As I start my second term as Mayor of Camden, the famous North Central London Borough, I'm inclined to do a quick survey of the things that have changed for the better, got worse or stayed the same. On the plus side the music scene, mainly driven by the venues and businesses of Camden Town, is doing well. We even seem to be getting back some of the cooler acts we may previously have lost to 'the East' and the creative industries in general seem to be emerging from under the skirts of the markets and tourist trade and thriving despite the woes of the global economy.
More generally employment and business, so essential to the recovery, are being taken seriously and all of us working locally seem genuinely engaged in seeing what we can do to help create jobs and growth. Crime is down and Camden's sense of itself seems to me to have improved and we are feeling rather confident about the future.
Whilst that's great news we recently lost one of our live venues in Kentish Town. The Bull and Gate had been going strong for 30 years with now legendary acts like Coldplay, Keane, Nirvana and the Manic Street Preachers playing early gigs there. But the owner of the pub decided to close the doors and turn the venue in to a food based venue. We have 63 live venues in Camden and I take great pride in knowing that you can hear pretty much any type of music every night of the week. It's greatly sad to lose such a community asset - especially one that is so steeped in music history.
I have been speaking with local people on why they thought the Bull and Gate closed and it sadly seems the case that Londoners do not fully appreciate the great heritage they have on their doorstep. We all lead such busy lives in London that we rarely get to fully appreciate the brilliance of the city we call home. I doubt anyone living locally could fully appreciate that acts that now close the Paralympics would have started their career at the pub down the road - but that's the beauty of areas like Camden.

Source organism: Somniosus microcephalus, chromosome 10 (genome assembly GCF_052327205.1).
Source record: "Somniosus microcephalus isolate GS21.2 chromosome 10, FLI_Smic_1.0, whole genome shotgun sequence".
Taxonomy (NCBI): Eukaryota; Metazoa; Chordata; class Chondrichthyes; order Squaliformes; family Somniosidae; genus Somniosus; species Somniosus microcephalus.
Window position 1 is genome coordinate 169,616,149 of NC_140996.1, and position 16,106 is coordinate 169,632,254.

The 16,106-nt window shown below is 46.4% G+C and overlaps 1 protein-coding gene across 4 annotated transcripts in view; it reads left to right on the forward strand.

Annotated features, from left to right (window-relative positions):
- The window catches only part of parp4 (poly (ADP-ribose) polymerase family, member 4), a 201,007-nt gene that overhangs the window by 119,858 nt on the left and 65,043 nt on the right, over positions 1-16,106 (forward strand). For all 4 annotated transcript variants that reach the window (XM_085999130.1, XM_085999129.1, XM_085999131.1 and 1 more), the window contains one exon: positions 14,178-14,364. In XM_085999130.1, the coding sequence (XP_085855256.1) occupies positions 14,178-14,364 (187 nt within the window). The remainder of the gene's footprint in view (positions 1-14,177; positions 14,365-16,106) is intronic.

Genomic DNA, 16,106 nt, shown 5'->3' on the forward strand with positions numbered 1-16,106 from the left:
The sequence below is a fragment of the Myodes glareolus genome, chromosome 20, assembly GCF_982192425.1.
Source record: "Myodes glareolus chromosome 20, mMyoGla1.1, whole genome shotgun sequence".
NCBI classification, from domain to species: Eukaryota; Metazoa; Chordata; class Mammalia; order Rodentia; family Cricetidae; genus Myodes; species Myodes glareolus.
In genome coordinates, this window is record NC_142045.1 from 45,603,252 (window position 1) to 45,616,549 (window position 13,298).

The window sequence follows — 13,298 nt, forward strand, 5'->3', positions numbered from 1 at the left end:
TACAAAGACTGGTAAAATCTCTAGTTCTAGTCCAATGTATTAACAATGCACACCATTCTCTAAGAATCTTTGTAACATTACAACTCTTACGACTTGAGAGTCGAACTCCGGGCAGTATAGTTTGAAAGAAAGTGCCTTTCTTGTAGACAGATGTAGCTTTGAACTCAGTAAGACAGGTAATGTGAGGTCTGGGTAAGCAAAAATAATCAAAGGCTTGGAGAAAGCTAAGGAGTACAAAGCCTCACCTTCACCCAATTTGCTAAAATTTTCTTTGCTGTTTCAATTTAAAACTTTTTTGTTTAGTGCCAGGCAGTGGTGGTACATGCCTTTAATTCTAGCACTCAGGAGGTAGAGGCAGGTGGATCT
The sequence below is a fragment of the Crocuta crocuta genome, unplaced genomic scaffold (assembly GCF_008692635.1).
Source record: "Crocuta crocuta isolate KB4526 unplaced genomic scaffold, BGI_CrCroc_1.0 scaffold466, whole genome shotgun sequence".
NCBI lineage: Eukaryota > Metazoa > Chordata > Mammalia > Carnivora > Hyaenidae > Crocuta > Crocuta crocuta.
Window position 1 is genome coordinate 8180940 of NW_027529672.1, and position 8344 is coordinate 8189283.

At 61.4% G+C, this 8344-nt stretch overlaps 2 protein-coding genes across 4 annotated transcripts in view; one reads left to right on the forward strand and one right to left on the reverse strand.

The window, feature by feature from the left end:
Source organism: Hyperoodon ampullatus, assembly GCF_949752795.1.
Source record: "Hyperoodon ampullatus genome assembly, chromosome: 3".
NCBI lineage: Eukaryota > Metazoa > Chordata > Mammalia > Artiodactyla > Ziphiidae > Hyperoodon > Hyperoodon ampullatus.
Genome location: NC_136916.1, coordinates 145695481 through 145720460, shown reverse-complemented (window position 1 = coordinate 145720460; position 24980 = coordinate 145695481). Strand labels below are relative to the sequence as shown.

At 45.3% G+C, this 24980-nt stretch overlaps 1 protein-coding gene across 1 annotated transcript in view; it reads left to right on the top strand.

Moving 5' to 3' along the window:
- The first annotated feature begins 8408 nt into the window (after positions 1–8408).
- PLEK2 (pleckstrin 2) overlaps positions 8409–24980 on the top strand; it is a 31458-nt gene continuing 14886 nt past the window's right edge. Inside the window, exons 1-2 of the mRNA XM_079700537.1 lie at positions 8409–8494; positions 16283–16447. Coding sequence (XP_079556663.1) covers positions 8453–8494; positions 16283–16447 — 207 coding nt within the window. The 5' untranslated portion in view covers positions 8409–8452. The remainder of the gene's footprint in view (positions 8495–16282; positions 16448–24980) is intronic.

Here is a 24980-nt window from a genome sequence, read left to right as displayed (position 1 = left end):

Sadly - if people don't go to these venues then they will be unsustainable in the long run. If smaller venues go then it will make it almost impossible for budding musicians to get their first gig. What will happen then? Will we be left with a situation where acts have to audition for talent shows to get their break? It's a depressing thought.
I hope the closure of the Bull and Gate is an isolated case. A couple of years ago the wonderful Luminaire in Kilburn closed their doors which was a great shame. They prided themselves on being one of the few venues to encourage their guests to remain quiet during the acts - which meant you could fully appreciate the music. The famous 100 Club on Oxford Street was luckier in 2011 as it was saved from closure by appreciative fans and the many musicians that had graced their stage.
So as I start out as Mayor I think my message to everyone would be to get out and fully appreciate what is going on in your local area. Camden is one of the most famous areas in the world for music but it is dependent on support for locals. I'm going to be spending the next year reminding people that they should embrace the local music scene. After all - there are nearly 7,000 jobs in our area from the music scene alone. So if you live anywhere with a live music scene - consider going to at least one live gig a month or even a quarter.